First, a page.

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Echo Barrier Blog

Rock n’ roll is noise pollution, according to ladybirds

Posted by Tom Peary on May 24, 2019 10:40:00 AM | Acoustic Barriers|Events Related

If AC/DC are to be believed “rock n’ roll ain’t noise pollution”.

But a recent study has found scientific evidence to the contrary. A group of students from Mississippi State University, led by their professor and music fan Brandon Barton, found that by playing tracks from the rock band’s album Back in Black they could chart the effects of noise pollution throughout an ecosystem. The study was carried out on ladybirds who were placed within small enclosures with a known number of aphids to eat and allowed to forage in silence or under loud conditions.
Different types of music were played via computer speakers at 95-100 decibels. While country and folk music had no impact on the number of aphids the ladybirds consumed, playing AC/DC and other rock music cut the amount of aphids being eaten in half.
This also happened when playing the bugs traffic noise. Professor Barton said: “Yes, our experiment may sound silly or frivolous but our hope is to focus a little more attention on how sounds – whether Angus Young’s guitar licks or the steady drone from a busy highway – can affect ecosystems.”  

Noise and nature Noise pollution has been recognised as a threat for wildlife. Sounds produced by vehicles, oil and gas fields and urban sprawl have been found to interfere with the way animals communicate, mate and prey on one another. In Canada, the number of frog species has fallen as traffic density increases. In Africa, the species richness of primates and carnivores falls within 30 metres of roads. And in The Netherlands, 60% of woodland bird species avoid roads. Great tits have been found to sing at higher frequencies in response to urban noise, so they are better able to hear each other.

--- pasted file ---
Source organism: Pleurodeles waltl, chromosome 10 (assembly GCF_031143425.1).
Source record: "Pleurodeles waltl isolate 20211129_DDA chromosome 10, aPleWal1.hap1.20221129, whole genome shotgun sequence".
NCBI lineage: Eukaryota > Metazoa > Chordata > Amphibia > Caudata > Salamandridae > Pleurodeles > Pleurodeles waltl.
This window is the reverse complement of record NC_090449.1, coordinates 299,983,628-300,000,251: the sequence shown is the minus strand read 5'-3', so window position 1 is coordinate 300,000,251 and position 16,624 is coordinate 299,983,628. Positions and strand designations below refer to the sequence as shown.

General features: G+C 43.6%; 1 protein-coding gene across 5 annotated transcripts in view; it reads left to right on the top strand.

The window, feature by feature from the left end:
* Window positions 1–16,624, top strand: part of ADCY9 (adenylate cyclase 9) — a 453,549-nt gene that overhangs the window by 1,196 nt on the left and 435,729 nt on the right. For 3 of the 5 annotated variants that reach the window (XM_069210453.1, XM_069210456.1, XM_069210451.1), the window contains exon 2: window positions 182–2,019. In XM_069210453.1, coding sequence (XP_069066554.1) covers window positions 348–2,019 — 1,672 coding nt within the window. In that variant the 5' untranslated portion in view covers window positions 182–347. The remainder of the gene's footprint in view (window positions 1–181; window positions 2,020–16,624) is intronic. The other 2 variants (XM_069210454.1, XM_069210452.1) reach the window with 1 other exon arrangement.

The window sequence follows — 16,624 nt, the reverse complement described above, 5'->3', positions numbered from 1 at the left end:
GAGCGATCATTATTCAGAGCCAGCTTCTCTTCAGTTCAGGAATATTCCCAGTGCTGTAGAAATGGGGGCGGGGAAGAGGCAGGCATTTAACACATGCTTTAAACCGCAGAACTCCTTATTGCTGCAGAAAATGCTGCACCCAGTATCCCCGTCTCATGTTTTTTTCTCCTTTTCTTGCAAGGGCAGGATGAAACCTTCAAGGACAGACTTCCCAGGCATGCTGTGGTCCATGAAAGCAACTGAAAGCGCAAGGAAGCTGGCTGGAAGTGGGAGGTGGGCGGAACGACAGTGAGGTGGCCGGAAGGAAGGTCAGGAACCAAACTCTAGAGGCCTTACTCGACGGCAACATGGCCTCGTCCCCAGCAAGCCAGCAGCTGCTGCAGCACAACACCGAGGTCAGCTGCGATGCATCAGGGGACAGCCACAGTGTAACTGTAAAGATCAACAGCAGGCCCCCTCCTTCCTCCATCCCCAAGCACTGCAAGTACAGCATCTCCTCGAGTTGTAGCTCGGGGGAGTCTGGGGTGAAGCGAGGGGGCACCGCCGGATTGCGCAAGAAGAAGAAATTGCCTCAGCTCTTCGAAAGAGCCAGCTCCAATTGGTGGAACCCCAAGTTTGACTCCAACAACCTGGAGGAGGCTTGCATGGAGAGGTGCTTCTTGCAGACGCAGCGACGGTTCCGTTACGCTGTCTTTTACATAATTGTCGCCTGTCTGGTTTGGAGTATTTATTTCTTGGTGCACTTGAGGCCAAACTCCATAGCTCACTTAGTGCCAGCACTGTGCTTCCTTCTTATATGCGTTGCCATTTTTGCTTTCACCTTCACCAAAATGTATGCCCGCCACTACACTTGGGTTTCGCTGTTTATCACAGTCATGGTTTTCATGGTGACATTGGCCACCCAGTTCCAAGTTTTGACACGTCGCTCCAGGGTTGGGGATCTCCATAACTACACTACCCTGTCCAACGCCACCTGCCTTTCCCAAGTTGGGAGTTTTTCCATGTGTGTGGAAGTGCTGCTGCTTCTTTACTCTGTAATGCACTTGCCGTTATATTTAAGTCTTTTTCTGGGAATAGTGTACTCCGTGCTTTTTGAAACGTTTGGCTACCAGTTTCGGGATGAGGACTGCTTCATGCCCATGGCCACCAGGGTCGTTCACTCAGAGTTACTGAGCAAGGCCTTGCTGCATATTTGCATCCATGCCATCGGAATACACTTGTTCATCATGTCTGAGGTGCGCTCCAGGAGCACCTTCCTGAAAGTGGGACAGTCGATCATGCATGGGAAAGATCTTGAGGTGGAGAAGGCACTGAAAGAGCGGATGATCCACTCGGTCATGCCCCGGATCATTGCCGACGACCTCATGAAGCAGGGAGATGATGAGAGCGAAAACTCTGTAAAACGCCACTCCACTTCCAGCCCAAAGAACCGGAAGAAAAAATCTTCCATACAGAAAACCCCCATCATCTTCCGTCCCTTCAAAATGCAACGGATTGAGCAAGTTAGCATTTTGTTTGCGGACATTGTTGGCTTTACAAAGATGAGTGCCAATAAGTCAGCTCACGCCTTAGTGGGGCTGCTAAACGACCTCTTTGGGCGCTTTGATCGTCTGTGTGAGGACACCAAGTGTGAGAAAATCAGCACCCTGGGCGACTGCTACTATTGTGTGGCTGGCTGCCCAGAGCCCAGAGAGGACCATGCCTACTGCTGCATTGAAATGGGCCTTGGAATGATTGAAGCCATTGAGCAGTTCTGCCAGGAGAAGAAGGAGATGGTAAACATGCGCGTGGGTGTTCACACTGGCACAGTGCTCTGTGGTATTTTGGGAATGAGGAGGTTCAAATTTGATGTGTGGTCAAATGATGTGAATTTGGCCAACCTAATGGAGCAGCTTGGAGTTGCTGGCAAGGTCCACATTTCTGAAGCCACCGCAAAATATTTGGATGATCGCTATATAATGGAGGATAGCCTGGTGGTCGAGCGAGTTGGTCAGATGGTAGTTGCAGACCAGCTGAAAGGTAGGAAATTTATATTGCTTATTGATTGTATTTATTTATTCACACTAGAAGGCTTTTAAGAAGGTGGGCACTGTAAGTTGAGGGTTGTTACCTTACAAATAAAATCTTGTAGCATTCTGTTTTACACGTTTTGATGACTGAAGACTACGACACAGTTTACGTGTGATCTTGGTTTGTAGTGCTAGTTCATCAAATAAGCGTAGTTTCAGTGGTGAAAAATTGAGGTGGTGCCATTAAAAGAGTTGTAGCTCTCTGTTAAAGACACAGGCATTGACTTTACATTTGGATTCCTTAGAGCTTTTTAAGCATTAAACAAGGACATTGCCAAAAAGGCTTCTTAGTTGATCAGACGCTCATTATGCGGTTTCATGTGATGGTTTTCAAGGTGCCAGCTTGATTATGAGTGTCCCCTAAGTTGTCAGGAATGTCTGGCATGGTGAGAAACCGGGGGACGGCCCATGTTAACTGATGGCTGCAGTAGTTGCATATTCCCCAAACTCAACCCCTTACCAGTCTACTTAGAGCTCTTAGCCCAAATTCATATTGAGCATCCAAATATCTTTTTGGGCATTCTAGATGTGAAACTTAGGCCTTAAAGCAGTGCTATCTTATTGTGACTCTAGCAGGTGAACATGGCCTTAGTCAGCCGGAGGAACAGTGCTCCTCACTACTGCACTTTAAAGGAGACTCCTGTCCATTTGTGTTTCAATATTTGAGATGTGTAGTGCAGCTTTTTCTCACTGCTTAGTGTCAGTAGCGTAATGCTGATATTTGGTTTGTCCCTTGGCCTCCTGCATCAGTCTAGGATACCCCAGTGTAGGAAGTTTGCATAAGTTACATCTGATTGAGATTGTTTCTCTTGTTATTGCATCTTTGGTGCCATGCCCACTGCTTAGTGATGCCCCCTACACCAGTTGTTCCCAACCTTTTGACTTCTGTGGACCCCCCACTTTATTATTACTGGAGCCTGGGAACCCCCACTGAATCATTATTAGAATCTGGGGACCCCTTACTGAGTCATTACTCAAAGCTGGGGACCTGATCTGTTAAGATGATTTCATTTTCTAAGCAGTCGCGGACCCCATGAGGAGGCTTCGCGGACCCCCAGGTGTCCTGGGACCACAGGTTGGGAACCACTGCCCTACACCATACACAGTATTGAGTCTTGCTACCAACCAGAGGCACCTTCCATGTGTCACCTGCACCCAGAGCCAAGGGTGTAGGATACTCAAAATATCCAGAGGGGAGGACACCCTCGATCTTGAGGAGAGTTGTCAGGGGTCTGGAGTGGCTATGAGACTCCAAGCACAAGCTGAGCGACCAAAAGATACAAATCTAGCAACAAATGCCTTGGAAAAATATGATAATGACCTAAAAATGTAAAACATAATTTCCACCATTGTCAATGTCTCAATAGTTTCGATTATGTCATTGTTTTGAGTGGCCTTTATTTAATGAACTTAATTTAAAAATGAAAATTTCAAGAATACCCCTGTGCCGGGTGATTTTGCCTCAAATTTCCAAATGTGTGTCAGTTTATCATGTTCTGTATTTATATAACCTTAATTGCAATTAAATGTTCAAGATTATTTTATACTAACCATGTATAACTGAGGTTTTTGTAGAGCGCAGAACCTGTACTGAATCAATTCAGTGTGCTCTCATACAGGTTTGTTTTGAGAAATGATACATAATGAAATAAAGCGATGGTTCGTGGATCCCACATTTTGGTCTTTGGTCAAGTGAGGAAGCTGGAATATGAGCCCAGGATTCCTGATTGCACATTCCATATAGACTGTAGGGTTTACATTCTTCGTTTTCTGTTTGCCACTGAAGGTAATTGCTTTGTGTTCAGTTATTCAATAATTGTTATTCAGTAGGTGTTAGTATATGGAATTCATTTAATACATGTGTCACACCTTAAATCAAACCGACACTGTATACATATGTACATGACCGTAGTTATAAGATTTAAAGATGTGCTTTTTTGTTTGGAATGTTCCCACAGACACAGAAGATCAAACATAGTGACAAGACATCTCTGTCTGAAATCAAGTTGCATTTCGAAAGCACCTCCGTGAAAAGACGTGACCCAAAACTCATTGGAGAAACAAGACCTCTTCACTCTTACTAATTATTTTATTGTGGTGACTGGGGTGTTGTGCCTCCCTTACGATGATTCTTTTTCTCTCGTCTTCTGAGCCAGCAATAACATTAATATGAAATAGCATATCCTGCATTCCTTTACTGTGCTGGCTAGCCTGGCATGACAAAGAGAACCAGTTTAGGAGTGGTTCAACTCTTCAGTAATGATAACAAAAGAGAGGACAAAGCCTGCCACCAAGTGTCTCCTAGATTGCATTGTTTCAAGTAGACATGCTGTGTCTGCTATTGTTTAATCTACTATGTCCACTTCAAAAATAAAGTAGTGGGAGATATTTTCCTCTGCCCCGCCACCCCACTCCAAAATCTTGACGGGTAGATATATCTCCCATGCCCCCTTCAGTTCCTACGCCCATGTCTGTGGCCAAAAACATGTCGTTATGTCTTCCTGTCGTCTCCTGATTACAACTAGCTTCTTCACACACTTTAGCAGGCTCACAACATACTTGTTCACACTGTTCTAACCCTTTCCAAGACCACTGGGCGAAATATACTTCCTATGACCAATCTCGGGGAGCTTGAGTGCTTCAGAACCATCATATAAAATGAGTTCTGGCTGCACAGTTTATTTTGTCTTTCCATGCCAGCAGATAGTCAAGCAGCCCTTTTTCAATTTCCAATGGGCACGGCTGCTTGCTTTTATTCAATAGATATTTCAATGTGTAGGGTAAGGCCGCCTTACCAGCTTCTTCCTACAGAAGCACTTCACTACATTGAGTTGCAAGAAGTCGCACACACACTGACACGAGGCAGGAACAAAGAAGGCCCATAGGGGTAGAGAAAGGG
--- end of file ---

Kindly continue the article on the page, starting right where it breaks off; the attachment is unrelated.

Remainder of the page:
But not all animals are able to adapt in this way. Female grey tree frogs exposed to the sounds of passing traffic take longer to locate and find calling males, while European tree frogs call less overall. Crucially, both species appear unable to change their calling habitats to overcome the din from the roads, potentially compromising their ability to reproduce. Other studies have found that winged wildlife such as bats and owls who use sound to hunt are increasingly finding it hard to find prey in the wild.  

Rocking and rolling Clearly the most recent research has disagreed with AC/DC presumption that rock ‘n’ roll is not noise pollution, at least for ladybirds. But it is also proof that sound pollution can have pervasive effects throughout an ecosystem. Here at Echo Barrier, our aim is to reduce the impact of noise pollution – on humans and wildlife. Our acoustic barriers provide a sound mitigation system that absorbs noise – such as that made on a construction site or at a rock concert. They are safe and easy to handle, durable, weather resistant, lightweight and take limited manpower and time to install and move around a site.

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